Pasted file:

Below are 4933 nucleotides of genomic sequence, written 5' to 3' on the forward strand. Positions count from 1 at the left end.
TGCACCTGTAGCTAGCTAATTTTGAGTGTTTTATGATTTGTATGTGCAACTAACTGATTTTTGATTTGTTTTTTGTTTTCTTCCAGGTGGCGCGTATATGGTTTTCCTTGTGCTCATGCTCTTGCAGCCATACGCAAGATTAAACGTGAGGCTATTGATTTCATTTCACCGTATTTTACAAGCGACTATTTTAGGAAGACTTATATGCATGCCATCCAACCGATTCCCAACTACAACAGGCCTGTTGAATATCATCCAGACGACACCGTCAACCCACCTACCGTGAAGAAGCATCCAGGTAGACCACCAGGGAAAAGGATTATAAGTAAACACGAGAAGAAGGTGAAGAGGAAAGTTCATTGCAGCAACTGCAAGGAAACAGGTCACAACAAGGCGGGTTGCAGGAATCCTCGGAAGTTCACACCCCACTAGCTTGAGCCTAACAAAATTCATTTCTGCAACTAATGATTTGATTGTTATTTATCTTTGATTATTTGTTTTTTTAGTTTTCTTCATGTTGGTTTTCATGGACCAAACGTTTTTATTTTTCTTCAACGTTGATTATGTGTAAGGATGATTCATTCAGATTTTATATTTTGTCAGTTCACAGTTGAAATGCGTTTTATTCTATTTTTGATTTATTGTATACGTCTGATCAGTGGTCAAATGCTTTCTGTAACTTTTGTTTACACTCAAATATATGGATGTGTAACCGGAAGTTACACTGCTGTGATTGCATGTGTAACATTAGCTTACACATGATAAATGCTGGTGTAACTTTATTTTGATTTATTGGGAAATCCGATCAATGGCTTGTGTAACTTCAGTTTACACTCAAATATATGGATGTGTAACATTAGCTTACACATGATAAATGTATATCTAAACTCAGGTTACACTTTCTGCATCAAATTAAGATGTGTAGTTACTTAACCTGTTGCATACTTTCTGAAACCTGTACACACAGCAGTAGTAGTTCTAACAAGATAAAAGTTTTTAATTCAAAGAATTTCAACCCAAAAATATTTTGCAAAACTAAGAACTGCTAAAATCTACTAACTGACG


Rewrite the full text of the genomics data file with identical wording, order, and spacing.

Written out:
Below are 4933 nucleotides of genomic sequence, written 5' to 3' on the forward strand. Positions count from 1 at the left end.
TGCACCTGTAGCTAGCTAATTTTGAGTGTTTTATGATTTGTATGTGCAACTAACTGATTTTTGATTTGTTTTTTGTTTTCTTCCAGGTGGCGCGTATATGGTTTTCCTTGTGCTCATGCTCTTGCAGCCATACGCAAGATTAAACGTGAGGCTATTGATTTCATTTCACCGTATTTTACAAGCGACTATTTTAGGAAGACTTATATGCATGCCATCCAACCGATTCCCAACTACAACAGGCCTGTTGAATATCATCCAGACGACACCGTCAACCCACCTACCGTGAAGAAGCATCCAGGTAGACCACCAGGGAAAAGGATTATAAGTAAACACGAGAAGAAGGTGAAGAGGAAAGTTCATTGCAGCAACTGCAAGGAAACAGGTCACAACAAGGCGGGTTGCAGGAATCCTCGGAAGTTCACACCCCACTAGCTTGAGCCTAACAAAATTCATTTCTGCAACTAATGATTTGATTGTTATTTATCTTTGATTATTTGTTTTTTTAGTTTTCTTCATGTTGGTTTTCATGGACCAAACGTTTTTATTTTTCTTCAACGTTGATTATGTGTAAGGATGATTCATTCAGATTTTATATTTTGTCAGTTCACAGTTGAAATGCGTTTTATTCTATTTTTGATTTATTGTATACGTCTGATCAGTGGTCAAATGCTTTCTGTAACTTTTGTTTACACTCAAATATATGGATGTGTAACCGGAAGTTACACTGCTGTGATTGCATGTGTAACATTAGCTTACACATGATAAATGCTGGTGTAACTTTATTTTGATTTATTGGGAAATCCGATCAATGGCTTGTGTAACTTCAGTTTACACTCAAATATATGGATGTGTAACATTAGCTTACACATGATAAATGTATATCTAAACTCAGGTTACACTTTCTGCATCAAATTAAGATGTGTAGTTACTTAACCTGTTGCATACTTTCTGAAACCTGTACACACAGCAGTAGTAGTTCTAACAAGATAAAAGTTTTTAATTCAAAGAATTTCAACCCAAAAATATTTTGCAAAACTAAGAACTGCTAAAATCTACTAACTGACG